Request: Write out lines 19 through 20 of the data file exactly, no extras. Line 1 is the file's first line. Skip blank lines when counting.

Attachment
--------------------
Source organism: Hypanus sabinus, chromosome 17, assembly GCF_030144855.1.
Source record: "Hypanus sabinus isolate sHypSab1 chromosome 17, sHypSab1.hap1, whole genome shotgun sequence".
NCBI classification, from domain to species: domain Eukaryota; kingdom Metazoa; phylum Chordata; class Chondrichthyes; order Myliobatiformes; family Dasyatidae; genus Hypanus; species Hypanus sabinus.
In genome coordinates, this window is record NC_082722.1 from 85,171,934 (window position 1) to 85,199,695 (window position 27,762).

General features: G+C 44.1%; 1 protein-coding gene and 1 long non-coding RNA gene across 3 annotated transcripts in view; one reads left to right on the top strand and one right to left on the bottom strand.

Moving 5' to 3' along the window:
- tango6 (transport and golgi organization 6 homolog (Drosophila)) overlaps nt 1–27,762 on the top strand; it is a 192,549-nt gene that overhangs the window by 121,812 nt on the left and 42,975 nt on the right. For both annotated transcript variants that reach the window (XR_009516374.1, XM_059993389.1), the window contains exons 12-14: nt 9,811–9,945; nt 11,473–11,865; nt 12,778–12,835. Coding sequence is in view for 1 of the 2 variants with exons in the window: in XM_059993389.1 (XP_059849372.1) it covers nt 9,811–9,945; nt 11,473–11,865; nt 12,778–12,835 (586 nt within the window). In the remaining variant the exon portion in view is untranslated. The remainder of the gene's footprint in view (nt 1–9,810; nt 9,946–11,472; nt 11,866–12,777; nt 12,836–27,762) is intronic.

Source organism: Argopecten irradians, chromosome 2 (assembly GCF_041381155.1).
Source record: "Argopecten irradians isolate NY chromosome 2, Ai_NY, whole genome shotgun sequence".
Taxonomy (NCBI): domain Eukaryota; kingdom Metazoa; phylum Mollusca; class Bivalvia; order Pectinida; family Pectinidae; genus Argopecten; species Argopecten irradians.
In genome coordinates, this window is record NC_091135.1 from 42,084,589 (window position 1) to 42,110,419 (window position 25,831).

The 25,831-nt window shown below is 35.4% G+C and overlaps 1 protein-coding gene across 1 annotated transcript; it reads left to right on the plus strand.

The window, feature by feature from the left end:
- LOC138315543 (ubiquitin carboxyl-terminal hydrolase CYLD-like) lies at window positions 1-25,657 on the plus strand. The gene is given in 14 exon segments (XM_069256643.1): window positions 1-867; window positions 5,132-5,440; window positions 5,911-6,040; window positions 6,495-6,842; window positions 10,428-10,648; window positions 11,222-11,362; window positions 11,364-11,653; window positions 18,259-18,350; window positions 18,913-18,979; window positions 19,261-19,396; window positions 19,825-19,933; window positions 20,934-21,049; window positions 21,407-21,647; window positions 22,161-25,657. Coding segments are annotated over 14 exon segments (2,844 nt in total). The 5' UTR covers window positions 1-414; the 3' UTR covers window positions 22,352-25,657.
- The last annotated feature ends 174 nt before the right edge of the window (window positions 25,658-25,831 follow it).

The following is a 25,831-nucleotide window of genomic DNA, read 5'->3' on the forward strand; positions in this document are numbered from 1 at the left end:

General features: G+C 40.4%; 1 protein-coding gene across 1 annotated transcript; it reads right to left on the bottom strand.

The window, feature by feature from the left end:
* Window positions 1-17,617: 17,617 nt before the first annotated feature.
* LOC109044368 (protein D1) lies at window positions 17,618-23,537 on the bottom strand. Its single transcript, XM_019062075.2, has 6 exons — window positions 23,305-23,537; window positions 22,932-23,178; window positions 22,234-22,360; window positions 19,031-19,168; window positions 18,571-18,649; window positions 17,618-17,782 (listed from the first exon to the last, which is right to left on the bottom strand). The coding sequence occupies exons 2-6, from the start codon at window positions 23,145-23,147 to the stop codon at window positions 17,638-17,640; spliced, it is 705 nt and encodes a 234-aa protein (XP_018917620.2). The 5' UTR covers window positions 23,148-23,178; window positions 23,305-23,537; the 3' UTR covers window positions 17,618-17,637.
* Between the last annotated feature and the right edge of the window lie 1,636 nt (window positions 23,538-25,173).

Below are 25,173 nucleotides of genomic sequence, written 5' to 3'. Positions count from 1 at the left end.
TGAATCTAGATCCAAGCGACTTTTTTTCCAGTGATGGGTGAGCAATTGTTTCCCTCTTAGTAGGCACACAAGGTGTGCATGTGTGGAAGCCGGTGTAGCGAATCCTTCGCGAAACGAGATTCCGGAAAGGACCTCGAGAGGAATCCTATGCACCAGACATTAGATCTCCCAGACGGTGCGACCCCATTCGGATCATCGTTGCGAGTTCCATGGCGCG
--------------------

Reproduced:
* Window positions 1-17,617: 17,617 nt before the first annotated feature.
* LOC109044368 (protein D1) lies at window positions 17,618-23,537 on the bottom strand. Its single transcript, XM_019062075.2, has 6 exons — window positions 23,305-23,537; window positions 22,932-23,178; window positions 22,234-22,360; window positions 19,031-19,168; window positions 18,571-18,649; window positions 17,618-17,782 (listed from the first exon to the last, which is right to left on the bottom strand). The coding sequence occupies exons 2-6, from the start codon at window positions 23,145-23,147 to the stop codon at window positions 17,638-17,640; spliced, it is 705 nt and encodes a 234-aa protein (XP_018917620.2). The 5' UTR covers window positions 23,148-23,178; window positions 23,305-23,537; the 3' UTR covers window positions 17,618-17,637.